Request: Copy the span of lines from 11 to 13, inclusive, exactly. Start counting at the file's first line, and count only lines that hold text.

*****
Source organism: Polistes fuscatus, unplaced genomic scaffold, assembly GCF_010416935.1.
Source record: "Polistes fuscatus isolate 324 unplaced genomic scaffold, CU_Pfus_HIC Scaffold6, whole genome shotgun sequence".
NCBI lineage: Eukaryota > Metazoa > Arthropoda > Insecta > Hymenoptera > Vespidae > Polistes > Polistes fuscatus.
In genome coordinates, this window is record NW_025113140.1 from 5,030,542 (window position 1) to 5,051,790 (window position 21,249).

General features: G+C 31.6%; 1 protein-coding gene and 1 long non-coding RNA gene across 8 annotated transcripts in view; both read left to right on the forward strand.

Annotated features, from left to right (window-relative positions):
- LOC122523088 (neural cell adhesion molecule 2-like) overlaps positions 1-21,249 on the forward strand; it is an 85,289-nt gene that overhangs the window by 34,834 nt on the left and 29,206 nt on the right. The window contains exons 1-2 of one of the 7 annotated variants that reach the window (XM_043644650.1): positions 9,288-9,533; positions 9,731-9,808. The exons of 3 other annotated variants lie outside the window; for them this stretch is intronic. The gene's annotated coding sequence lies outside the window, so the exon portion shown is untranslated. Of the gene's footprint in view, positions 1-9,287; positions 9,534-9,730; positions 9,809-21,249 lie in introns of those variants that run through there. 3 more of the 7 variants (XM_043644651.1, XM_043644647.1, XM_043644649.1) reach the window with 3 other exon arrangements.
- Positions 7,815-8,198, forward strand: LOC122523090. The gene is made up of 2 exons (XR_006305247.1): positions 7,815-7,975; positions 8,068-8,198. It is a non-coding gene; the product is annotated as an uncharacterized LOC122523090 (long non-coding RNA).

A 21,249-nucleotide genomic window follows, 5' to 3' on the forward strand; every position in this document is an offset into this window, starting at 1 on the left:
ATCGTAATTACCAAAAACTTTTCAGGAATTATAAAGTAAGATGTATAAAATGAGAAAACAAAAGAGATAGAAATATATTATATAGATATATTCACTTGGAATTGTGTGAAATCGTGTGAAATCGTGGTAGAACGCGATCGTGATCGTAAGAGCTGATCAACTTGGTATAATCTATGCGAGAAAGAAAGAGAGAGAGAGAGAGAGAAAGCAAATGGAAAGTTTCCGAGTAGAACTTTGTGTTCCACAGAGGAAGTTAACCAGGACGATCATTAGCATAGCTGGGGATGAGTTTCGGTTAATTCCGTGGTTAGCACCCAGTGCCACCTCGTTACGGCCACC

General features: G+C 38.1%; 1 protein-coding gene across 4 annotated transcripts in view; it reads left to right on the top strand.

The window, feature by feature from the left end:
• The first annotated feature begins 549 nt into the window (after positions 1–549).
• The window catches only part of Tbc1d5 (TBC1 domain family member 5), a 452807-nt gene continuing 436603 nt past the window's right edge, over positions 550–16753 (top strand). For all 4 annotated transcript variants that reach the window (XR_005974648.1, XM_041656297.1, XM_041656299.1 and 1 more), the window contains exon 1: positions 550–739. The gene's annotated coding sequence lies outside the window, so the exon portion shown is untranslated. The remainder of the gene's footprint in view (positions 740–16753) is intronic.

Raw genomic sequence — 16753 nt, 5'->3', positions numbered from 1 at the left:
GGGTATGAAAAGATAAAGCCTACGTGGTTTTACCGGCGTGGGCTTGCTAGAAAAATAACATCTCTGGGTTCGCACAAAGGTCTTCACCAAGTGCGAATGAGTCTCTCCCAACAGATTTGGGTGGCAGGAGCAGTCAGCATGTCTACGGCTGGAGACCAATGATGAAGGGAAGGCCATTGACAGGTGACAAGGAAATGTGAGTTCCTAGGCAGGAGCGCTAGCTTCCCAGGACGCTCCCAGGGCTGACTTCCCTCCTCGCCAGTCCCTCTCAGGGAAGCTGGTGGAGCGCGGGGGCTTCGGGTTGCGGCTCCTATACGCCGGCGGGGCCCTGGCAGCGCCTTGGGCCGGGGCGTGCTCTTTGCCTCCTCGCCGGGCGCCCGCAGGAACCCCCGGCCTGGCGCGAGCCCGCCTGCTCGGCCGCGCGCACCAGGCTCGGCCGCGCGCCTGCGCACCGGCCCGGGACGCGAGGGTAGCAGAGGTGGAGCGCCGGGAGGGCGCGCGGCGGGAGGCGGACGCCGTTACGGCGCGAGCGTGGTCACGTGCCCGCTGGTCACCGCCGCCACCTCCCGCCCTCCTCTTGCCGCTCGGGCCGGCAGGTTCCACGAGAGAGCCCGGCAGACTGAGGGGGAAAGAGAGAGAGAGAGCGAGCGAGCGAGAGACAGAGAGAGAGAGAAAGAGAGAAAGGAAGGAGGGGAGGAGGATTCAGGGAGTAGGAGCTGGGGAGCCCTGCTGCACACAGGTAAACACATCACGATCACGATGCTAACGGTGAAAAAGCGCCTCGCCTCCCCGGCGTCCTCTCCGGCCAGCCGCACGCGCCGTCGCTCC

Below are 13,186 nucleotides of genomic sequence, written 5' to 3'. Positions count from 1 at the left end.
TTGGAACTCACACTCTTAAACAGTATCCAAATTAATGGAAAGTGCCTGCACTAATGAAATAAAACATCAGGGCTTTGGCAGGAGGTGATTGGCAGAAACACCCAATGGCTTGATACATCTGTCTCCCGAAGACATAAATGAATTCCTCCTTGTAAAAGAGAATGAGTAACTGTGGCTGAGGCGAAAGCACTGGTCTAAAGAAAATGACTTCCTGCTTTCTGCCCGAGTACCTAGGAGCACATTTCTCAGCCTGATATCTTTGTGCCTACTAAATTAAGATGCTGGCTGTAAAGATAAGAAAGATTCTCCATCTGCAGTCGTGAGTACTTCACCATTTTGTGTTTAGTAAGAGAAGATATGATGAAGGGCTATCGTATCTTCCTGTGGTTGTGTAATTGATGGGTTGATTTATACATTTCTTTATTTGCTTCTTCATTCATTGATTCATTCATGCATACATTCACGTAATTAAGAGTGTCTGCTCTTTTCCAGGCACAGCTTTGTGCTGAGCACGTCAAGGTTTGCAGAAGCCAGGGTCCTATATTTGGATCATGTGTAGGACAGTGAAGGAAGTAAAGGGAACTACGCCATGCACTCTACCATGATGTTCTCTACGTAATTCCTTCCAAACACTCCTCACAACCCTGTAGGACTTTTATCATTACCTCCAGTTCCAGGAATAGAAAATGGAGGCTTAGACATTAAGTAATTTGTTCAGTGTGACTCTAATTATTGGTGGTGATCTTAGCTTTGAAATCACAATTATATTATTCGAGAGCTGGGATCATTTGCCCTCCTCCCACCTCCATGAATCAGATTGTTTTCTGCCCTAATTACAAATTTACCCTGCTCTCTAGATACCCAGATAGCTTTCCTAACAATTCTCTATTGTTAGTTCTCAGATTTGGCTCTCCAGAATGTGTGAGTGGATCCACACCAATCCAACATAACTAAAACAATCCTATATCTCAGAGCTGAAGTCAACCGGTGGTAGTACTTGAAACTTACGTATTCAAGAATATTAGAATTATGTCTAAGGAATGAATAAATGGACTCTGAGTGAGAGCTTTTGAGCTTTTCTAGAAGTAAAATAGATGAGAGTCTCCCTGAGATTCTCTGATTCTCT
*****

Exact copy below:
General features: G+C 38.1%; 1 protein-coding gene across 4 annotated transcripts in view; it reads left to right on the top strand.

The window, feature by feature from the left end:
• The first annotated feature begins 549 nt into the window (after positions 1–549).